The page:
Scientific Publications

DNA polymorphisms at the BCL11A, HBS1L-MYB, and beta-globin loci associate with fetal hemoglobin levels and pain crises in sickle cell disease.

Publication TypeJournal Article
AuthorsLettre, G., Sankaran VG, Bezerra MA, Araújo AS, Uda M., Sanna S., Cao A., Schlessinger D., Costa FF, Hirschhorn JN, and Orkin SH
AbstractSickle cell disease (SCD) is a debilitating monogenic blood disorder with a highly variable phenotype characterized by severe pain crises, acute clinical events, and early mortality. Interindividual variation in fetal hemoglobin (HbF) expression is a known and potentially heritable modifier of SCD severity. High HbF levels are correlated with reduced morbidity and mortality. Common single nucleotide polymorphisms (SNPs) at the BCL11A and HBS1L-MYB loci have been implicated previously in HbF level variation in nonanemic European populations. We recently demonstrated an association between a BCL11A SNP and HbF levels in one SCD cohort [Uda M, et al. (2008) Proc Natl Acad Sci USA 105:1620-1625]. Here, we genotyped additional BCL11A SNPs, HBS1L-MYB SNPs, and an SNP upstream of (G)gamma-globin (HBG2; the XmnI polymorphism), in two independent SCD cohorts: the African American Cooperative Study of Sickle Cell Disease (CSSCD) and an SCD cohort from Brazil. We studied the effect of these SNPs on HbF levels and on a measure of SCD-related morbidity (pain crisis rate). We strongly replicated the association between these SNPs and HbF level variation (in the CSSCD, P values range from 0.04 to 2 x 10(-42)). Together, common SNPs at the BCL11A, HBS1L-MYB, and beta-globin (HBB) loci account for >20% of the variation in HbF levels in SCD patients. We also have shown that HbF-associated SNPs associate with pain crisis rate in SCD patients. These results provide a clear example of inherited common sequence variants modifying the severity of a monogenic disease.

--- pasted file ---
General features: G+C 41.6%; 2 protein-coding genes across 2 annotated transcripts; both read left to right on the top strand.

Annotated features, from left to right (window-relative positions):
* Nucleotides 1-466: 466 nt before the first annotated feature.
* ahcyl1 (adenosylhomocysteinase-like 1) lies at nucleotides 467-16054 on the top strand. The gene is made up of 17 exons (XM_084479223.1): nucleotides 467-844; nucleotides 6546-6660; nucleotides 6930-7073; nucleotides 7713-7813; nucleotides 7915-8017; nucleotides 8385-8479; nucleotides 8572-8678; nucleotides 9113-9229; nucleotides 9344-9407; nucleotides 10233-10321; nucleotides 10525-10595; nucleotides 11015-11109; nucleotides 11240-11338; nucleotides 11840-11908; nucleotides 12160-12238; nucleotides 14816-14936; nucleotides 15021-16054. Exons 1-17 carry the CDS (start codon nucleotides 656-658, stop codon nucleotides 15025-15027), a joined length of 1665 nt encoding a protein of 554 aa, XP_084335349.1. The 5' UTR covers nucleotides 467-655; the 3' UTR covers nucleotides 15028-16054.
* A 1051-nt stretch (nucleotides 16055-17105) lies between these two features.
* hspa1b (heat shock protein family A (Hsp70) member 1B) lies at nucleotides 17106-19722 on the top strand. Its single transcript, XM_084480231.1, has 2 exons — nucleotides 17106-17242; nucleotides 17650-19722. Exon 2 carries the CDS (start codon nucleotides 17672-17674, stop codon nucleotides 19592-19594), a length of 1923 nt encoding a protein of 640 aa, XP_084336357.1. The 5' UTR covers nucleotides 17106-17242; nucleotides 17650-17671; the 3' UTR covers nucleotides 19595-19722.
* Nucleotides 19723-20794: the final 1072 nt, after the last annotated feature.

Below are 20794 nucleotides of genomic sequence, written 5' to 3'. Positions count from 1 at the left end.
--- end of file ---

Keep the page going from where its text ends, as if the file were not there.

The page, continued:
Year of Publication2008
JournalProceedings of the National Academy of Sciences of the United States of America
Volume105
Issue33
Pages11869-74
Date Published (YYYY/MM/DD)2008/08/19
ISSN Number0027-8424
DOI10.1073/pnas.0804799105
PubMedhttp://www.ncbi.nlm.nih.gov/pubmed/18667698?dopt=Abstract